Hopefully I get some pedal travel back!

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Have you tried Brakes international as a plan B? They don't seem to list the Beat on their website dropdown, but might be able to help if you emailed them potentially? Sorry if I'm being silly but are they shared with anything else? They have some fairly obscure Honda models in the dropdown so might be able to help potentially via email/phone?

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Have you tried Brakes international as a plan B? They don't seem to list the Beat on their website dropdown, but might be able to help if you emailed them potentially? Sorry if I'm being silly but are they shared with anything else? They have some fairly obscure Honda models in the dropdown so might be able to help potentially via email/phone?
They my plan B now, cheers!

Typically, the calipers are only shared with other obscure JDM imports, although one website seems to think they're fitted to some mid 90s civics, can't imagine that to be correct though as the front discs are non-ventilated on a Beat

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16 minutes ago, fatharris said:

They my plan B now, cheers!

Typically, the calipers are only shared with other obscure JDM imports, although one website seems to think they're fitted to some mid 90s civics, can't imagine that to be correct though as the front discs are non-ventilated on a Beat emoji28.png

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Ooof, what about? https://www.amayama.com/en/part/honda/45216sc2003

Not cheap cheap, but £23 each + £9 shipping for pistons and another tenner for the 2x seals (#7 and #5 in the exploded diagram)?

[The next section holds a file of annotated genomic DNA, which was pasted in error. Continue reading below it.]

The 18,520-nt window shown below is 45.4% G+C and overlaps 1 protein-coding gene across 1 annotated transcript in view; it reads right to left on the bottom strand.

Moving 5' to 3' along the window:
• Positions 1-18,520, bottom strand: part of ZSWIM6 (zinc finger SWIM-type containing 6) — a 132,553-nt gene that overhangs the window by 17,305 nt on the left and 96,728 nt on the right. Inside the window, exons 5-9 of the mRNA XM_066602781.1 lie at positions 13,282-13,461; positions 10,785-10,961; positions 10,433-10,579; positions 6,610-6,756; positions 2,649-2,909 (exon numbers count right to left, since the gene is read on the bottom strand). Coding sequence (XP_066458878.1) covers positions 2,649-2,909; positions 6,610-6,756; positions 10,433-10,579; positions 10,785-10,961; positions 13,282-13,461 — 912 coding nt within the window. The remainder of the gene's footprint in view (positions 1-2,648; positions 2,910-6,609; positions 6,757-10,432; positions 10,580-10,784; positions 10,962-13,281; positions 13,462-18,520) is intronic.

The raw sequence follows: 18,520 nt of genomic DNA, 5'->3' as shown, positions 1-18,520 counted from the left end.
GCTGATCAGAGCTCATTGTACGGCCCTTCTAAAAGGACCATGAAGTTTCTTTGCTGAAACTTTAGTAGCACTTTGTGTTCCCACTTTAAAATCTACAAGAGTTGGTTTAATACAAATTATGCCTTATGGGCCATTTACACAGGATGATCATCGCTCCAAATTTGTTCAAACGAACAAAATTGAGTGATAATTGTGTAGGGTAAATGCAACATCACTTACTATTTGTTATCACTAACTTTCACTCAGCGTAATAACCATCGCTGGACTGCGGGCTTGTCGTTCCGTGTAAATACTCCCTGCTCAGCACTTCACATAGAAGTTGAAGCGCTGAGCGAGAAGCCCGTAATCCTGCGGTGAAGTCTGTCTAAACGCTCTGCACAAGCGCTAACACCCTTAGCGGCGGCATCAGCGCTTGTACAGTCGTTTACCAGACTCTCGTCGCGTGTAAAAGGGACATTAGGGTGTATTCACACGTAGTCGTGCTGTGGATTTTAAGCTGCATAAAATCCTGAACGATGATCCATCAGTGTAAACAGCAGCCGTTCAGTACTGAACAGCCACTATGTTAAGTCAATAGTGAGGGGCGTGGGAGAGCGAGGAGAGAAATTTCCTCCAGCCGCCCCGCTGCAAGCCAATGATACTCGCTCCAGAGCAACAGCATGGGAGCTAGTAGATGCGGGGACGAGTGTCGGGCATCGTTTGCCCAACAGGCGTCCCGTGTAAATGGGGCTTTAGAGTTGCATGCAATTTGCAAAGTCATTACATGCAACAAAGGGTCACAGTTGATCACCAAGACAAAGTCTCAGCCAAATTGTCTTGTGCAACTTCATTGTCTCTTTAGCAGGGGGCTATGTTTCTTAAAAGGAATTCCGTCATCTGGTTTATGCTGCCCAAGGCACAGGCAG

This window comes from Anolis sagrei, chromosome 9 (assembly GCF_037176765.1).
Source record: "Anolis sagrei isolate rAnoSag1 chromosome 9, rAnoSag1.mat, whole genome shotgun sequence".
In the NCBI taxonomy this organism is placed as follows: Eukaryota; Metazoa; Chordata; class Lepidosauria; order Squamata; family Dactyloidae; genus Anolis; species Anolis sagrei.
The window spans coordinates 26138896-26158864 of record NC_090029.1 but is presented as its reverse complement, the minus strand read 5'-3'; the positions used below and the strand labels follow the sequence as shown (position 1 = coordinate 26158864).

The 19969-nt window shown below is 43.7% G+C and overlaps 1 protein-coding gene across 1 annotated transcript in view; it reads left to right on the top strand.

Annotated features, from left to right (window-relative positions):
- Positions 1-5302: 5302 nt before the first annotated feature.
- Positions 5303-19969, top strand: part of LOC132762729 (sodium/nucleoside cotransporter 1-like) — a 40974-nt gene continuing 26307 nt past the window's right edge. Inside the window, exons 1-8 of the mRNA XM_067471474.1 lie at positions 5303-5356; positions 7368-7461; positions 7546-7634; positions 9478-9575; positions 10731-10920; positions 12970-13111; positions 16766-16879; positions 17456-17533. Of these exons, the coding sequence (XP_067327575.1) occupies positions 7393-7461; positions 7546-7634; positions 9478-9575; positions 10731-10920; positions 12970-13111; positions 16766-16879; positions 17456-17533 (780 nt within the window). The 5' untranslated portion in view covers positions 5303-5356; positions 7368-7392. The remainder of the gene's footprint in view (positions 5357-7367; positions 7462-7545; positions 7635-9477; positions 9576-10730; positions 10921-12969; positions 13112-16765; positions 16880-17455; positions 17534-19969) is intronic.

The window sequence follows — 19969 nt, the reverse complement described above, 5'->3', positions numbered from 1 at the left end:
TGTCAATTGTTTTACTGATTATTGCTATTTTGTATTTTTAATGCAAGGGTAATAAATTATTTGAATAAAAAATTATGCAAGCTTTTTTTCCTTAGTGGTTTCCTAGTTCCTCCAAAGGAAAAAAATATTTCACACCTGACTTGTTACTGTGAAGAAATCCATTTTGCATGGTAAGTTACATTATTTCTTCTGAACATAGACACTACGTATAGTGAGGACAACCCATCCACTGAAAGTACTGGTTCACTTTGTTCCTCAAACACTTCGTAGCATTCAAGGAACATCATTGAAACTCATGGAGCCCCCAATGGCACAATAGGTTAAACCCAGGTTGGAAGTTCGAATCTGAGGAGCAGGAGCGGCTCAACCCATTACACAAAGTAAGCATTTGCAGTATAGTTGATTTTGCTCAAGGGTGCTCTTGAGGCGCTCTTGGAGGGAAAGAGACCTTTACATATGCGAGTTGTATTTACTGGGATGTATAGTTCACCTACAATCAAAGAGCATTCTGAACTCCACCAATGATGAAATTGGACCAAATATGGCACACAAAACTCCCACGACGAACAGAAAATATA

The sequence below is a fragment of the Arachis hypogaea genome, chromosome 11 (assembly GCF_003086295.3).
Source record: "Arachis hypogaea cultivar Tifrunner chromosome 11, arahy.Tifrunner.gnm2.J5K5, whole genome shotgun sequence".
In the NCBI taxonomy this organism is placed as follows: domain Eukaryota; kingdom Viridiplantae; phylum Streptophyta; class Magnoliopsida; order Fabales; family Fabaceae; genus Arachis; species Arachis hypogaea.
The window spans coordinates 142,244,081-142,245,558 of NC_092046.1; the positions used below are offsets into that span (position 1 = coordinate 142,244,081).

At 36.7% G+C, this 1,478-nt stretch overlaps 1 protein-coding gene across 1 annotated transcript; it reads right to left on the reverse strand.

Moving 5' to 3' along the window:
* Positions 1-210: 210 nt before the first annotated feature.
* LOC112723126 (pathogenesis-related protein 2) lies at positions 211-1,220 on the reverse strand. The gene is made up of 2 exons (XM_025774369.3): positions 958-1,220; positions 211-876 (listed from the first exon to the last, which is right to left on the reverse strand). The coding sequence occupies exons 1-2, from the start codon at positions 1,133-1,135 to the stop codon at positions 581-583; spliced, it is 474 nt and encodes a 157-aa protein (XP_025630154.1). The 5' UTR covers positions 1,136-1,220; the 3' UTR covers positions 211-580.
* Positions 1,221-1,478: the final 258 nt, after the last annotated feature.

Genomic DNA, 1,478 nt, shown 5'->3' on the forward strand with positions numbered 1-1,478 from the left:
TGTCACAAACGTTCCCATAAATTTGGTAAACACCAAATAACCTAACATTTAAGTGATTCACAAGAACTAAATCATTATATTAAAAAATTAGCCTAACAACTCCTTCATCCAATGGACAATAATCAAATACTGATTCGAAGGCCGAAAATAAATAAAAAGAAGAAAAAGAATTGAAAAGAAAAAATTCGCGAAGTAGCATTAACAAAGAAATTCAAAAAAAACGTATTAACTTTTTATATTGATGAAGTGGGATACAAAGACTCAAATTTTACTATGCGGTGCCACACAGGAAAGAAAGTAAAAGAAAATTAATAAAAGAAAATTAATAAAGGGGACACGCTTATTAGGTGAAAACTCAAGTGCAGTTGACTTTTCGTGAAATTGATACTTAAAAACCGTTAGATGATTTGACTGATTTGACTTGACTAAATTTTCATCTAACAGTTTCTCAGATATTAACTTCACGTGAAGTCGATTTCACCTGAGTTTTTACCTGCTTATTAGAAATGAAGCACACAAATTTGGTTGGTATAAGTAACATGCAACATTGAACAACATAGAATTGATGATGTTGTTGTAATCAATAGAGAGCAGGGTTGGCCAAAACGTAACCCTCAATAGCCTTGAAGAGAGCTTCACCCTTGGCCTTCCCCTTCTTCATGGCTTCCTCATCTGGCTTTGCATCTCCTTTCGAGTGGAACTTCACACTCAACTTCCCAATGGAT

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3 minutes ago, fatharris said:

You're some kind of bloody wizard, you! Thank you!

Sent from my VOG-L09 using Tapatalk

Just to add, Amayama is a legit website, I've bought various things for my Sirion from there and while its not cheap, it is available and ships quite fast. Some stuff comes from Japan and some stuff from the UAE (bizarrely?) but expect it to be with you ~1 week after ordering. Its excellent for JDM stuff, or just Japanese cars generally.

If nothing else, the exploded diagrams give you the part numbers which can sometimes turn up results on ebay or aliexpress if all else fails.

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Still no rings.

Decided to do some other jobs whilst I waited.

The front brakes were cleaned up and contact points lubricated (forgot the after photo)


And the front arches, subframe and front floorpans were given a dousing with Lanoguard.

The front indicators were given a splash of colour too.


Today, I changed the wipers on the MX5 - this ended up being a bit of a faff as the old ones were properly wedged in place, so they had to be broken up before removal.


A parcel also arrived!


Forgot to get some more photos, but someone on the Honda Beat club helped me out massively with a set of fully-serviceable front calipers.

These were cleaned, fitted and the brakes bled.


A very short scoot back and forth on the drive revealed that for the first time, I have a little bit of pedal travel!

Unfortunately, the check engine light now doesn't illuminate on the ignition during the self-test. Car still starts and runs so I'm not worried about it for now, but will require investigation in the future.

Finally, I did a little bit of work to the engine today, as my angle dial torquing tool thingy arrived.


So 3 out of 4 connecting rods are now torqued up. The Haynes manual said torque straight to 49nm, Autodata said 40, slacken, 20, then 70 degrees.

Remembering the camshaft bolt debacle, I went with Autodata.


Lastly, after plenty of time to settle in position, the No.1 crank bearing hockey stick seals were trimmed.


On the plus side, I think I'll be getting my rings very soon, fingers crossed!


Cheers 😁